Tag Archive: Life Lessons


Depression: Five Lights or Four

Post Ménière’s diagnosis has been a life of trial and error. Since my last post (September 21st), numerous problems have been my companion. For example, emptying a dishwasher is considered relatively easy for most folks. However, I have to hold the counter’s edge while bending over. Walking a hallway at night is challenging because I constantly bounce off walls and doorframes. Walking downstairs is a damn nightmare. Will I fall, land my cane correctly, not trip and remain even? Other things scare the crap out of me.

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Finding Gratefulness

I think there’s a lot me of in Anderson Cooper. No, I have no delusions that CNN’s Anderson Cooper is remotely related to me. However, I just finished listening to Mr. Cooper’s podcast about coping with grief. Cooper began recording the podcast while cleaning out his mother’s New York apartment two years after her passing. During the session, he discussed reliving grief from losing his father, brother, and mother. 

In his mother’s last few weeks, Cooper recorded some of the conversations he had with his mother. “I was surprised how lonely I felt as the last surviving member of my immediate family,” Cooper said, “and I discovered that talking with others, who’d moved through grief and spoke the language of loss, was life-changing.” It was in that moment of self-reflection I found an uncommon bond.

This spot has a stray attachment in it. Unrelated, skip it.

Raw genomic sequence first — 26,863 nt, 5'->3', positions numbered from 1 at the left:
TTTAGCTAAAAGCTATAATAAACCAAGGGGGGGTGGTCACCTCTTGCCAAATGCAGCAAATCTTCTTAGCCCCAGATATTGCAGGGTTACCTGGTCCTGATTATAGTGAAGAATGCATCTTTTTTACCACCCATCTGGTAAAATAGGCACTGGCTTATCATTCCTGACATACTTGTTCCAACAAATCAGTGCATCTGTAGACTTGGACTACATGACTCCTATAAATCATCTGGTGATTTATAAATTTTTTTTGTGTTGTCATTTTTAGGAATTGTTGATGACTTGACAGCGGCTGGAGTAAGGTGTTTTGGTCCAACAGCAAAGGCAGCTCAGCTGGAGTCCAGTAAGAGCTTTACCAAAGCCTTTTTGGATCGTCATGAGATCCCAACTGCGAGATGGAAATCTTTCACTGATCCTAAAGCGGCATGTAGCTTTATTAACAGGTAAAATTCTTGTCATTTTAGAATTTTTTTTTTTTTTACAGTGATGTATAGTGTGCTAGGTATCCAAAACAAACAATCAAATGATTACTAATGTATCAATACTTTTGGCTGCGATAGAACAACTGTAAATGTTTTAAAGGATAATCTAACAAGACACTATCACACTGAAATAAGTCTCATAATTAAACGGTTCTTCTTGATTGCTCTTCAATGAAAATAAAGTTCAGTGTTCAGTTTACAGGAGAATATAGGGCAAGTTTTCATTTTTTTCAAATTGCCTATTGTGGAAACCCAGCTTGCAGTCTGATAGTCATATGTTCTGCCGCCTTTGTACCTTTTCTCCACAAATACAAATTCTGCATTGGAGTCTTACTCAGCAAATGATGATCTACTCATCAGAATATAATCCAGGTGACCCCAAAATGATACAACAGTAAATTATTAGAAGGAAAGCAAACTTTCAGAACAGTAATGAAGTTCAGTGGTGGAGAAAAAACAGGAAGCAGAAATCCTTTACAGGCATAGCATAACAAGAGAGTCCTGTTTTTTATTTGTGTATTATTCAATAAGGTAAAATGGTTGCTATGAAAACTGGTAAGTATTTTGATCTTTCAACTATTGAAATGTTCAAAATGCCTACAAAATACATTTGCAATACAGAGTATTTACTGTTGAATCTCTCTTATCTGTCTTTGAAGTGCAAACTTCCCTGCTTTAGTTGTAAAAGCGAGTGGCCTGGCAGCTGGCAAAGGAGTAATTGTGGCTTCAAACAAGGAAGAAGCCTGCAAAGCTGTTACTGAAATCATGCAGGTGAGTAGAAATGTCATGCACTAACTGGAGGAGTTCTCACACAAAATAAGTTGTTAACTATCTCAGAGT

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Ménière’s Disease

“Well,” said the audiologist. “Ménière’s Disease will not kill you, but it will suck. Elderly MD patients tend to have a higher prevalence of Tumarkin attacks (when a person falls to the ground with no warning). Phrased as ‘drop attacks,’ they seem to come out of the blue and do not affect everyone. Ménière’s Disease victims usually exhibit faster development of hearing loss and vertigo spells in your age bracket. However, you’ll remain awake during the attack and will not lose consciousness. You will experience neither a heart attack nor stroke, but everything will be a bitch.”

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Some are criticized for lack of forthright principles or are looked upon with scornful eyes as  we compromise some political position. However, many engage in the fine art of conciliating, balancing, and interpreting facets of opinion. We mentally thread the needle, balance the justification, and mold the means to justify the ends. I did it. I’m sure many do it today. And damn, we are not profiles of courage.

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Some Missourians claim that after departing the state for better waters, one eventually returns ‘Home’ to the ‘Show Me State.’ (We’ll ignore the fact that Missouri’s statehood originated from the 1820 Missouri Compromise that allowed slavery.) After listening to friends describe the wonders of their home state, I neither lingered nor mixed words. “Well, St. Louis has an arch and a muddy river.” What originated as a ‘do the one-year of hell and get promoted’ turned into ten-years. However, one form of Missouri entertainment remains unique: Politics.

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Many moments in professional sports bear witness to the “F**k you. It’s about me, dipstick.” Last week ten members of the Kansas City Royals could not make the trip to Canada. Why? Well, they have not completed Canadian vaccination requirements. This week, three members of the St. Louis Cardinals bowed out of the team’s upcoming Toronto games for the same reason. Most either claimed “Personal choice” or something to the effect of “I made a decision that’s best for my family.”